Mum Pippa talks about her daughter Amber’s chemotherapy treatment and Rb journey. This blog may be helpful to other parents whose child is, or will be, going through something similar to treat their retinoblastoma.
Amber was diagnosed at 21 months, after a four-week GP referral to the local eye hospital. Once there, they urgently referred her to the Royal London Hospital the following day.
To say it was a whirlwind would be an understatement. The practicalities of knowing where the Royal London Hospital was and how to drive there for 7:30am was challenging (with a toddler who wouldn’t be allowed breakfast – her favourite meal of the day) – and that was before trying to find out where to park.
As someone who needs to be at places on time, sitting in traffic jams to get there ‘late’ wasn’t a great start. However, I have since learnt that we won’t be turned away for being late and this is something to try not to worry about. Once we got Amber’s ‘blue badge’ and spoke to other parents about where was best to park, one of the stresses of getting to appointments has been reduced in a big way.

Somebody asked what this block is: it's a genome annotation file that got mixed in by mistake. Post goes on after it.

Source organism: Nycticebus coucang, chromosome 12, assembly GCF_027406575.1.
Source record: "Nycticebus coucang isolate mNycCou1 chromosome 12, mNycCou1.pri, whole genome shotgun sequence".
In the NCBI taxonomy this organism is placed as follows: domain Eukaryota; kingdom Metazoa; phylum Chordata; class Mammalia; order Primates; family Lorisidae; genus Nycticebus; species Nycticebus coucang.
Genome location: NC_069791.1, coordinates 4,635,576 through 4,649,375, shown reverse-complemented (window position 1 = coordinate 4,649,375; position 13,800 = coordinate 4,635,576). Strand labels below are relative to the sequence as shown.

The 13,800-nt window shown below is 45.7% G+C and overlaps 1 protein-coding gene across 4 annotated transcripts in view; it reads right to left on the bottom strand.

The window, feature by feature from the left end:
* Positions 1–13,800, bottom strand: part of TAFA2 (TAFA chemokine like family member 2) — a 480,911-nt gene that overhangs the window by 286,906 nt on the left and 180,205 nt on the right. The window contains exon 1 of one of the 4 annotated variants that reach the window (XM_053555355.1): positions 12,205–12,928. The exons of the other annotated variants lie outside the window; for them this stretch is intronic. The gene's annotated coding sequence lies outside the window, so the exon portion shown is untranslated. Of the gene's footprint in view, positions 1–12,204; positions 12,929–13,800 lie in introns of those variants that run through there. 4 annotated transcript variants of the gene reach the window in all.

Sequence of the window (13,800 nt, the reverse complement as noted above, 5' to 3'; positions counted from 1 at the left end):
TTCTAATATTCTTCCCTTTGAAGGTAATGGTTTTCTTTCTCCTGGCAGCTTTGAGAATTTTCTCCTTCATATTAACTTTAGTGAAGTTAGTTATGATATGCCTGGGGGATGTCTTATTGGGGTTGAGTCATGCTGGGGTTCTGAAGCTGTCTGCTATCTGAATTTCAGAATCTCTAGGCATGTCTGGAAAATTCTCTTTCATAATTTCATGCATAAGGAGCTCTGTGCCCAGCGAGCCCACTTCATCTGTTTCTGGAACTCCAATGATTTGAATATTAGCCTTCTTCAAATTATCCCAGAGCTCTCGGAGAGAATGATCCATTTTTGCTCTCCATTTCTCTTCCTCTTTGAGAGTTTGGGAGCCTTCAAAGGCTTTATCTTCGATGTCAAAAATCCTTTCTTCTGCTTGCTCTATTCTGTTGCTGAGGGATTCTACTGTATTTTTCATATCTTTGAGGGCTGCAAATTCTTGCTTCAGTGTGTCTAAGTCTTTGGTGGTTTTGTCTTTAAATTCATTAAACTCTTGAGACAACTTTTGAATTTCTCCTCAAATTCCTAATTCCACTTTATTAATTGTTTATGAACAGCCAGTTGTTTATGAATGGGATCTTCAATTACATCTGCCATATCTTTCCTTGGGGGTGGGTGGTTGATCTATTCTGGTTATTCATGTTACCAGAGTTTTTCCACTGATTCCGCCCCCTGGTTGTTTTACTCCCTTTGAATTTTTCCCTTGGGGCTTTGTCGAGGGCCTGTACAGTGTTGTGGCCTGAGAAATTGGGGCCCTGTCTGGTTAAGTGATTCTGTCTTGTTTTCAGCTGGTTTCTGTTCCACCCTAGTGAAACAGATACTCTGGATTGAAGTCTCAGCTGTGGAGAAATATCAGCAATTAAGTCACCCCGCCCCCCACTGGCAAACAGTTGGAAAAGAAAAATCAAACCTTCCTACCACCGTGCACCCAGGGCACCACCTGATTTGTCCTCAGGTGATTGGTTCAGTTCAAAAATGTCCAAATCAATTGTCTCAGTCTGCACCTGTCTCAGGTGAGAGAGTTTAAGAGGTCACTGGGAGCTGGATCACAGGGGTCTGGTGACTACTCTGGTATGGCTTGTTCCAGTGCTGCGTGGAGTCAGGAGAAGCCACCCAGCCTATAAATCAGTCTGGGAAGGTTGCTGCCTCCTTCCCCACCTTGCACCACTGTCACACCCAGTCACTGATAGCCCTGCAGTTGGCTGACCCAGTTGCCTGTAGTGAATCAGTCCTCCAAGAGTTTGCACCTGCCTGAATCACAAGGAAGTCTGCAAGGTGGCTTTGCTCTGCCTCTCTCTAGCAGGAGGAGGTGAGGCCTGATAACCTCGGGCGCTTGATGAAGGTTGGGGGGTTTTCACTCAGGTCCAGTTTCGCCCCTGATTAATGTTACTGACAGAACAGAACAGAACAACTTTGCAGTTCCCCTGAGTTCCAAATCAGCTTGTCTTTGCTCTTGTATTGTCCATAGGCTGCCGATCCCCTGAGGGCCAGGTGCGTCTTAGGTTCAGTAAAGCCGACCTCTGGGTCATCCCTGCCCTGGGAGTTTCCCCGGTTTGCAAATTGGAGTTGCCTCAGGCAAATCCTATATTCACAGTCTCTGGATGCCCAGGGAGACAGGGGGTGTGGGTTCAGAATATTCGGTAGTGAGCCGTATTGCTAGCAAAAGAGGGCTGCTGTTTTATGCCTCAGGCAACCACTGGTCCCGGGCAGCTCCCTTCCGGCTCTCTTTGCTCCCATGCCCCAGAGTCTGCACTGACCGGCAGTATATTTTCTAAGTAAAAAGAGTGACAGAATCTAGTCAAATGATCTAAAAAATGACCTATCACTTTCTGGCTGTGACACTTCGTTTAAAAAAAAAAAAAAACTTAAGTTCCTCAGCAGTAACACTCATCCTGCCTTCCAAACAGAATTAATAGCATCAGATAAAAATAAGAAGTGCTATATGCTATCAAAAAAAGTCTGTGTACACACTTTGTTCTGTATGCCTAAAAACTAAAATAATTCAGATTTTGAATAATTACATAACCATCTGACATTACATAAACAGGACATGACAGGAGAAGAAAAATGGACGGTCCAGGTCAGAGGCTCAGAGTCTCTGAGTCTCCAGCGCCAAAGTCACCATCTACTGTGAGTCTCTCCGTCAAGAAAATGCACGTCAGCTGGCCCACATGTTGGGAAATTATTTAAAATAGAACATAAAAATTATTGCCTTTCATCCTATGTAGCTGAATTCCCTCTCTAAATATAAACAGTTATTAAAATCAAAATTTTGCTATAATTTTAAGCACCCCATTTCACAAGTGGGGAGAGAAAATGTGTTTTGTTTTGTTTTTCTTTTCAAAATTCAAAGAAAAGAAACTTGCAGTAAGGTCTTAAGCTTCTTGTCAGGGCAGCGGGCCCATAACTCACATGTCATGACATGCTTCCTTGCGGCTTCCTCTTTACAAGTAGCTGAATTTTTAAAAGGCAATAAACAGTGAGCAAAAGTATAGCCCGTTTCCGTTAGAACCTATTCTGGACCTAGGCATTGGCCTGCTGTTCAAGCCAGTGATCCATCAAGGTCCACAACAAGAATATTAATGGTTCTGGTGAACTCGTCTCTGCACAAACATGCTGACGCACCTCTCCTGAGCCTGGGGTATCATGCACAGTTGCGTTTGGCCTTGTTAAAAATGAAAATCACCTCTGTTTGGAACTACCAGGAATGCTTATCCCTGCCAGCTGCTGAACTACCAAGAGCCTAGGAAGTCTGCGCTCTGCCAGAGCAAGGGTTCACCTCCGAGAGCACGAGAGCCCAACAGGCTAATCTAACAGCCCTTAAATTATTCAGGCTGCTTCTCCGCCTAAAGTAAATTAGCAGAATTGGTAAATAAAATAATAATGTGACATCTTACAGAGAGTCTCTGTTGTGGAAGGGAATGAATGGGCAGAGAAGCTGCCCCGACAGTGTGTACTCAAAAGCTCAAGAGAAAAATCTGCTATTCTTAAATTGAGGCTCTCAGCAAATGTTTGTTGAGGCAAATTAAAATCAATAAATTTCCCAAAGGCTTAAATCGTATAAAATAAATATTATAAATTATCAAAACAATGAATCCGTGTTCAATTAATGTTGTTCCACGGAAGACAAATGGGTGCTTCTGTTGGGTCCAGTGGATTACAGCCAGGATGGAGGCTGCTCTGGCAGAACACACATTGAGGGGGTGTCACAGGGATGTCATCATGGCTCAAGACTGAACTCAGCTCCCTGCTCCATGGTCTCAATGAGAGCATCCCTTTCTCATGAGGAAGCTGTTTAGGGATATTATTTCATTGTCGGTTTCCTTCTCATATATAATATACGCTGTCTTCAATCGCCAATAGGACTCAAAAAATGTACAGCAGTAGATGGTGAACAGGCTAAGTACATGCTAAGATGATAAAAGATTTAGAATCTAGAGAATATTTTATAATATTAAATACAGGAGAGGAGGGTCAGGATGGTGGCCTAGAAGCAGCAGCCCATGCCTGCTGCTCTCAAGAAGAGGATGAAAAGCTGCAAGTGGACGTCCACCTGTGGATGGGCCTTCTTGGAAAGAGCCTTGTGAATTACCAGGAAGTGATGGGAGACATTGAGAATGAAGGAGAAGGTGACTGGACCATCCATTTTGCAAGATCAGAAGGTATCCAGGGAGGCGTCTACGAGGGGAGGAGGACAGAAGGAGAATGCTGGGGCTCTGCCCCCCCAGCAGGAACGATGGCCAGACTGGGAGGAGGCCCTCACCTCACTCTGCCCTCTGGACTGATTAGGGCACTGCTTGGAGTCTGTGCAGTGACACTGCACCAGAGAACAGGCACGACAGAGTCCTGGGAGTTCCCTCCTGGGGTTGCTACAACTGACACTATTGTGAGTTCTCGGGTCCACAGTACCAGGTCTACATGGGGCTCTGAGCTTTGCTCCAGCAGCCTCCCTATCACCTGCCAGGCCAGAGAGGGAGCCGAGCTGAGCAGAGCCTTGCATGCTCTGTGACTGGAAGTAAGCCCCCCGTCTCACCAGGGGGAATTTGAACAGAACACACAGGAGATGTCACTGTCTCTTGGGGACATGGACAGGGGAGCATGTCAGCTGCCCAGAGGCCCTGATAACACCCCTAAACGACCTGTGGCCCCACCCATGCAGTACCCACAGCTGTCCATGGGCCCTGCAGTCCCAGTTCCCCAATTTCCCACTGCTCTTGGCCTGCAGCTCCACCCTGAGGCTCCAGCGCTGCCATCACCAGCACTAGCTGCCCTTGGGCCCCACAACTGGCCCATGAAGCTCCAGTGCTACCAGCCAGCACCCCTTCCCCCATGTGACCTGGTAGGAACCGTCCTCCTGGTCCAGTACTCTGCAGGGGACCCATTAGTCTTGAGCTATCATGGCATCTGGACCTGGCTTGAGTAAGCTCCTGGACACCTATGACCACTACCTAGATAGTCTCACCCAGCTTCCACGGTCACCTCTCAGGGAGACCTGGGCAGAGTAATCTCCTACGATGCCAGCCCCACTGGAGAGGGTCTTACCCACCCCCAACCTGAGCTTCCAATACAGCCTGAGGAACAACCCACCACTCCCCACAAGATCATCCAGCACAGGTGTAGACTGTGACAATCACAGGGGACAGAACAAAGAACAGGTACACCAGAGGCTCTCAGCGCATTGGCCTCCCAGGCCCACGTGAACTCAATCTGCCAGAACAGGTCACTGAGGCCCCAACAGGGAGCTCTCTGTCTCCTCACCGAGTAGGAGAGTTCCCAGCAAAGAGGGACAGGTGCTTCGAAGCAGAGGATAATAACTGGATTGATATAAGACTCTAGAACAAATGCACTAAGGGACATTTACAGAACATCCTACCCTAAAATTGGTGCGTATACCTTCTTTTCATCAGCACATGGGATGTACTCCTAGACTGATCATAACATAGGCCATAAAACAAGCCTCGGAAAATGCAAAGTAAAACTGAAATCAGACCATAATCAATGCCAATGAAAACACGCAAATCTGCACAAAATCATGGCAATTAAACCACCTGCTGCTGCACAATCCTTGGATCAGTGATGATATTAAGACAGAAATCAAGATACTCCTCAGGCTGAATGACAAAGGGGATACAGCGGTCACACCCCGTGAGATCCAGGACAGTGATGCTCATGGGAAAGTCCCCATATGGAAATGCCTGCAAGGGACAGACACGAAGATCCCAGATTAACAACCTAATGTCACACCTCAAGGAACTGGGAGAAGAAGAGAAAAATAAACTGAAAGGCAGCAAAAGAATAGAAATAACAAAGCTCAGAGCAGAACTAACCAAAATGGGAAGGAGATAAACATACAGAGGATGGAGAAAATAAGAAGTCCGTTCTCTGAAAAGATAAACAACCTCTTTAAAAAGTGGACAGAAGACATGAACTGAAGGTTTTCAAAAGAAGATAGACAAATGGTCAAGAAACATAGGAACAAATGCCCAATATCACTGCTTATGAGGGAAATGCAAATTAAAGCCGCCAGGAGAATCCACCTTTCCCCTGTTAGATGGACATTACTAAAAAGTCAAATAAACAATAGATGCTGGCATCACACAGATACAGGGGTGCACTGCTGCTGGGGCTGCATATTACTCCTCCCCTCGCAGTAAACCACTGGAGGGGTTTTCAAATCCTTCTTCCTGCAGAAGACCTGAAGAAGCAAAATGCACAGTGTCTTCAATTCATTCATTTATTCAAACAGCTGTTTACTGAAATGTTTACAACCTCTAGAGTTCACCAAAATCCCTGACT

Within a week we were sitting in a waiting room at Great Ormond Street Hospital (GOSH), talking to the oncologist about the possible side effects of chemotherapy and deciding upon a ‘port’ (or button as we called it) for her chemo to be administered and for blood test or IV antibiotics to go in through. We listened to advice we were given but ultimately it was our decision. As parents we learnt that it was important to remember that although we were not experts in her treatment or condition, we were still experts in Amber and so it was ok to question medical staff and check why and how things were going to happen.
It took a while to get used to the lump under her skin where her port was located after it was fitted. We were constantly aware, when picking her up, to try not to knock it. As with most of her treatment, I’m sure it bothered us more than it did her.